Poetry Writing Analysis
In a well-crafted essay of three to four pages (excluding the pages on which your own poem and the poem you are working with are placed), refer to our lecture and consider the following questions.
1. Does your poem extend or argue with the tradition of the poem you selected to imitate?
2. What relationship to historical context does your primary poem bear?
3. What relationship to historical context does your own poem bear?
4. What is the role your reader plays as a participant in creating the poemâ€™s meaning?
5. Look at William Wordsworthâ€™s Preface to the Second Edition of Lyrical Ballads, particularly his concept of â€œthe overflow of powerful emotion…recollected in tranquilityâ€ compared to T. S. Eliotâ€™s Tradition and the Individual Talent, in which he rejects emotion: â€œIt is neither emotion, nor recollection, nor, without distortion of meaning, tranquilityâ€ from which poetry is crafted. (These essays are online and easily found.)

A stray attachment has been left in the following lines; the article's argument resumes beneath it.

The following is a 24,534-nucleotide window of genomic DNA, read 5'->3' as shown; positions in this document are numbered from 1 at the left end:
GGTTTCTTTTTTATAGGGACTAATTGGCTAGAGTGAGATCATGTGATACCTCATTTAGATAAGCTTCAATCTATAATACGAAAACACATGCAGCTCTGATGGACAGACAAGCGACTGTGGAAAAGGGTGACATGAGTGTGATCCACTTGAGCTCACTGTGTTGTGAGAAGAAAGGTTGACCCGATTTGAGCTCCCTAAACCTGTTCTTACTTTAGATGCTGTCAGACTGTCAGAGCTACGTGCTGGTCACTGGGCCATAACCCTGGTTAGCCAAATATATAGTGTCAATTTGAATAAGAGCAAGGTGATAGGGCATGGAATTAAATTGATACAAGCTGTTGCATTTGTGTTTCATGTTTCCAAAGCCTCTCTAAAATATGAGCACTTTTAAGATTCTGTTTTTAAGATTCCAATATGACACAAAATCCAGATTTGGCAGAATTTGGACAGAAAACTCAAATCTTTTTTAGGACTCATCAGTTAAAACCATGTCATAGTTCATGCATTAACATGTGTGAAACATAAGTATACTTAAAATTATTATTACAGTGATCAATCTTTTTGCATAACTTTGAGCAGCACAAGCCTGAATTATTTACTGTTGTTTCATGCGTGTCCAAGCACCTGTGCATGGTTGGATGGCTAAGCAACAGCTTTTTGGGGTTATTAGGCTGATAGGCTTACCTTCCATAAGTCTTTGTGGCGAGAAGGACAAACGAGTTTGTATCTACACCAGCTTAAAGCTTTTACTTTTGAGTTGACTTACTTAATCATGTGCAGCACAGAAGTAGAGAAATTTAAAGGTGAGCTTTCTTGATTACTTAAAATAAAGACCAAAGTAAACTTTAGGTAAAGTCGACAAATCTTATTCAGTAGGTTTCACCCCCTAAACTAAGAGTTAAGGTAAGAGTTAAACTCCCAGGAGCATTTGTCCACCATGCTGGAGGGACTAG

Eliot argues that:
Poetry is not a turning loose of emotion, but an escape from emotion; it is not the expression of personality, but an escape from personality. But, of course, only those who have personality and emotions know what it means to want to escape from these things.
Given Eliotâ€™s Modernist argument with Wordsworth the Romantic, where would you position your poem? Do you write from strong emotion? Do you recollect emotion in tranquility, or are you a cold craftsman?
This assignment asks you to understand the lecture material fully. You may wish to read Wordsworthâ€™s essay, Preface to the Second Edition of Lyrical Ballads and T. S. Eliotâ€™s Tradition and the Individual Talent on your own. Both essays are available online. It is recommended that you not conduct research outside of your text and the essays mentioned above, and that all sources used must be scrupulously cited in APA format.